A healthy democracy depends on well-informed citizens, and well-informed citizens depend on a free and independent press.
Our news consumption habits have forever changed. Gone are the days of the broadsheet setting the agenda for public debate. Today, the news reaches us via a small number of digital platforms. Their business model is to capture billions of dollars in advertising in exchange for our attention. But while the news business is doing the heavy lifting in covering events and reporting on issues that matter to our communities — be they local, national or international — very little of that value goes back to it.
The aim of Bill C-18, the Online News Act, is to return some of that value to the people who create and promote high-quality news and opinion. Without a healthy media — not just in Ottawa, but in all communities — citizens’ capacity to hold their leaders accountable atrophies. Voters become less informed or misinformed on what’s at stake in elections. And policy prescriptions aimed at creating a better society are often barely illuminated.
To be sure, services that aggregate the reporting of others for their own users have a role to play in the Canadian information ecosystem. But ultimately, these services, which act as gatekeepers to online information, are only as good as the information they curate. The success of some platforms has allowed them to dominate online advertising — advertising that they position in close proximity to the content produced by others, whose work attracts the eyeballs in the first place. This dominance creates an imbalance that undermines news businesses’ revenue streams and the continued creation of quality news.
C-18 aims to level the playing field between dominant online platforms and news businesses by providing a legislative and regulatory framework that is flexible, modern and encourages market fairness. It would encourage digital platforms that have a dominant market position to enter into voluntary commercial agreements that fairly compensate Canadian news businesses for the use of their online news content.
The House of Commons improved the bill with an amendment that now specifies that this rule does not require journalists to operate at arm’s length from the business. This allows for a framework that is more inclusive of start-ups and small news outlets, including those serving a diverse readership and more rural communities, whose owners or operators may also be practising journalists themselves. Outlets in small Prairie communities, Canada’s North, and isolated towns and villages, as well as ethnic media, will benefit from this bill. So will those Canadians who depend on local outlets for information on everything from the daily weather forecast to the reasons for a municipal tax hike.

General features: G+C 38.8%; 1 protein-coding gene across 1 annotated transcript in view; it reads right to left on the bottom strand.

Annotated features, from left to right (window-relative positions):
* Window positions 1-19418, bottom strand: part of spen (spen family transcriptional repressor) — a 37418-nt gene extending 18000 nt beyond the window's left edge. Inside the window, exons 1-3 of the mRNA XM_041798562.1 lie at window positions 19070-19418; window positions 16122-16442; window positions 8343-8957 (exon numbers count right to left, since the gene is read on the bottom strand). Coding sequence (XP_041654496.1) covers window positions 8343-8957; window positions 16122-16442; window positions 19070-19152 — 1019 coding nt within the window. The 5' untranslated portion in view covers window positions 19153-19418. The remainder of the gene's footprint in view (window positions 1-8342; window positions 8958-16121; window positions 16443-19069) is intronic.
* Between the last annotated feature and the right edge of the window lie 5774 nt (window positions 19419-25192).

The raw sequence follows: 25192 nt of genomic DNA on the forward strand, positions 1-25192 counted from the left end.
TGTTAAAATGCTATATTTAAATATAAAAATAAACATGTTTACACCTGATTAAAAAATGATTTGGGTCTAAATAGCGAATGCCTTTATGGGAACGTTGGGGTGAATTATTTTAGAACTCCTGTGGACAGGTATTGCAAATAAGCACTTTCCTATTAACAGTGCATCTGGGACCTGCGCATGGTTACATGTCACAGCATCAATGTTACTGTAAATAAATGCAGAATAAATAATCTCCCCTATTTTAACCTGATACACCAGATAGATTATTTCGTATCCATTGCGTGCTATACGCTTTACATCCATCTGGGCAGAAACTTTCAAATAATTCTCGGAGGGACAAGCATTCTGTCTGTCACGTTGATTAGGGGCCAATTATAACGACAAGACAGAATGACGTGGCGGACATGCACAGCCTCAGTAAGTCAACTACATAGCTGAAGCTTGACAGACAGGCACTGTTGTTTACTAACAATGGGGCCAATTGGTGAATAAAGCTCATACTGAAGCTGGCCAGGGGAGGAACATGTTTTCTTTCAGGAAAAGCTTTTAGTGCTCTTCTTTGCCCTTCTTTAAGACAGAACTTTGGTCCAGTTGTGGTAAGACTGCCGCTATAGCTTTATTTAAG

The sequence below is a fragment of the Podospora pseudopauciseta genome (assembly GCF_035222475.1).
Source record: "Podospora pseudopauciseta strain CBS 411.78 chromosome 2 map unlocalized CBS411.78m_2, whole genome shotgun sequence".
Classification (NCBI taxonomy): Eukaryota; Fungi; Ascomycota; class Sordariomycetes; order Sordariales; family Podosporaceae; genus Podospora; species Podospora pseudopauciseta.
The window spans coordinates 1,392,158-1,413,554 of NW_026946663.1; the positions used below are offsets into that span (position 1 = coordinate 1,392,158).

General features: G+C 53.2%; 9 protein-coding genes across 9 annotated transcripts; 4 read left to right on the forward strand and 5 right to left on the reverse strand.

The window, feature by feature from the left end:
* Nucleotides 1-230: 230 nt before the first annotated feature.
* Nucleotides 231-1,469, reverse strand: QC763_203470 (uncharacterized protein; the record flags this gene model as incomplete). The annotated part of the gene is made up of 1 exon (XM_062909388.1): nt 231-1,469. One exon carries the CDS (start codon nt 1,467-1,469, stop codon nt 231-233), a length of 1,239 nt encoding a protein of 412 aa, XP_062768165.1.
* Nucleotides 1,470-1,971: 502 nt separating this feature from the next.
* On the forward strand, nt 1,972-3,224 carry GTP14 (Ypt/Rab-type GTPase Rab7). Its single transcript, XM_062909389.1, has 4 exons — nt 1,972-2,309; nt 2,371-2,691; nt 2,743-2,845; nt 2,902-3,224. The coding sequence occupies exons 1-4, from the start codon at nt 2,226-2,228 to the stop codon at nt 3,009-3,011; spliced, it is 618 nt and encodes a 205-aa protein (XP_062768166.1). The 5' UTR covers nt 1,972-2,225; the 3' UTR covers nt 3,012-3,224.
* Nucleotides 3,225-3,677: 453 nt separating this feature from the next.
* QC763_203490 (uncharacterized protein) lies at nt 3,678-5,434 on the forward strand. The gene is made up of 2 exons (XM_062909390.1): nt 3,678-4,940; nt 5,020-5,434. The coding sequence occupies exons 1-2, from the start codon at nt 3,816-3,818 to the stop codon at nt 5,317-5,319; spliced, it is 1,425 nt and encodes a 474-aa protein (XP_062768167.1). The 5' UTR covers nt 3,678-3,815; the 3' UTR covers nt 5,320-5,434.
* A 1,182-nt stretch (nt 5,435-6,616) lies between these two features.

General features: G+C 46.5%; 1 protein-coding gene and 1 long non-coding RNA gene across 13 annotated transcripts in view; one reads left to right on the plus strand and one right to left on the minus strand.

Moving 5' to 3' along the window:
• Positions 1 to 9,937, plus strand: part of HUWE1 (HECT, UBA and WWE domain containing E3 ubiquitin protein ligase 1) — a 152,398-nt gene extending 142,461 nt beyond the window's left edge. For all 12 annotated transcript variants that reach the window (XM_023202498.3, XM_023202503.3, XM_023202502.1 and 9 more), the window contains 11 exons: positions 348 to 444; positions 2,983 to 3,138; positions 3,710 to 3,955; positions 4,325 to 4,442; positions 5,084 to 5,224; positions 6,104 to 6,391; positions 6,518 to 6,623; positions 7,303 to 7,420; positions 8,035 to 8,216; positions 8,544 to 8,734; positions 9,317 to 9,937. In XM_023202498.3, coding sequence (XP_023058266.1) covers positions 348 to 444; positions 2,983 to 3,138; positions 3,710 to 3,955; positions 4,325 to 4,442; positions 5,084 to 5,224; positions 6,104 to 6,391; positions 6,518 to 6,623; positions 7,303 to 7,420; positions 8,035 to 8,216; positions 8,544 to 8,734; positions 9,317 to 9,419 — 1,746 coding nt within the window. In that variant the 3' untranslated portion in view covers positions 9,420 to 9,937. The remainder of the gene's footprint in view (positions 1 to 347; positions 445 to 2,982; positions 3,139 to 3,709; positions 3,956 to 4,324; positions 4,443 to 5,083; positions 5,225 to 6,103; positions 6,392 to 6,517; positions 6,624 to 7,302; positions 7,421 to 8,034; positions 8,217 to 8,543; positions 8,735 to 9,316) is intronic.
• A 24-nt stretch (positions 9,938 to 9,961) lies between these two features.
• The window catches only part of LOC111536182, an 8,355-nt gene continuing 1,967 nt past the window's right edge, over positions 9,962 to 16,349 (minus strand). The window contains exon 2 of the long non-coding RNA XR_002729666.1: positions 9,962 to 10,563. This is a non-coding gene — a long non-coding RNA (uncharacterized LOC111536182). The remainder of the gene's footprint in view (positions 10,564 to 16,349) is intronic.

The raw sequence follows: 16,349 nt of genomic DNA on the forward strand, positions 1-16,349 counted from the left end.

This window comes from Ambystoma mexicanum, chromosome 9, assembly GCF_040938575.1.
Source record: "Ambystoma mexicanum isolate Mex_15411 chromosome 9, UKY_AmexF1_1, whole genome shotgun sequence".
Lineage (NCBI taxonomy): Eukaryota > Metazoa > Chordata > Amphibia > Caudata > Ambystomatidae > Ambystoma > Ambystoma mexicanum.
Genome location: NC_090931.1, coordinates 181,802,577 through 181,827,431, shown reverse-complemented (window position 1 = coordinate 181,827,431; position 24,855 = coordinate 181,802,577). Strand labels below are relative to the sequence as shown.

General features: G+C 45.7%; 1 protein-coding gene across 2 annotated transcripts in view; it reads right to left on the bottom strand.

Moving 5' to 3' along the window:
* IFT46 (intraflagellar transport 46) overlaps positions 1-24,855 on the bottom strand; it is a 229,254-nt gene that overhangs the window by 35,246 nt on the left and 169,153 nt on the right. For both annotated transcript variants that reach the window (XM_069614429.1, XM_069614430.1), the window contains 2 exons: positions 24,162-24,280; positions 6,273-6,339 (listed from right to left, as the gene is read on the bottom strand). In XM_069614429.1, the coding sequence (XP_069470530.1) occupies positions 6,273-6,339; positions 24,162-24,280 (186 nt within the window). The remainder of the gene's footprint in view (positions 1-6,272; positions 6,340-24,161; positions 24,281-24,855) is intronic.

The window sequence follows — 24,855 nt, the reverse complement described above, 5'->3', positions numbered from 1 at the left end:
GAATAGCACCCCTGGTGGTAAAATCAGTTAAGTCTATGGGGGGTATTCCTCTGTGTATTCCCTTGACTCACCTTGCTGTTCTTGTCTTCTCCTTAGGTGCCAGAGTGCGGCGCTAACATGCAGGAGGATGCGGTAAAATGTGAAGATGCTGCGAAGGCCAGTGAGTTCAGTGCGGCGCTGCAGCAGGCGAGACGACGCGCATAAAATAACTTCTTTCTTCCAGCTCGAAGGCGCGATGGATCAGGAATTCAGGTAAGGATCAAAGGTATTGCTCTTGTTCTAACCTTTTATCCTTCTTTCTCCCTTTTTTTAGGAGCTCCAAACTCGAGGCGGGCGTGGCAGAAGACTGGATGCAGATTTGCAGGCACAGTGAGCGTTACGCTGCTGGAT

Government shouldn’t pick winners and losers; “Big Tech” monopolies shouldn’t either. Yet, that is precisely what has been happening leading up to the introduction of this bill. To thwart it, the web giants negotiated content licensing agreements with some of the largest names in the Canadian news business: the Globe and Mail, the Toronto Star and Le Devoir, to name just three. What C-18 does is allow many smaller outlets to come together — as one — to negotiate similar commercial agreements. Without legislation, those smaller outlets will wither on the vine and the lucky few larger players to whom the platforms have offered short-term deals can kiss them goodbye when their term is up.
C-18 is urgent and essential for the news sector. While it is true that the number of other independent outlets is growing thanks to the increased ease of developing products for the web, Canada has lost more than 460 outlets since 2008. Most recently, we have seen significant layoffs at Postmedia and Overstory Media Group.
It goes without saying that this bill requires appropriate and robust consideration, but its passage must be expeditious, given the perilous state faced by so many outlets.
Senator Peter Harder represents Ontario in the Senate. He is the Upper Chamber’s sponsor of Bill C-18 and the former Government Representative in the Senate.
A similar version of this article was published in the February 14, 2023 edition of the National Post.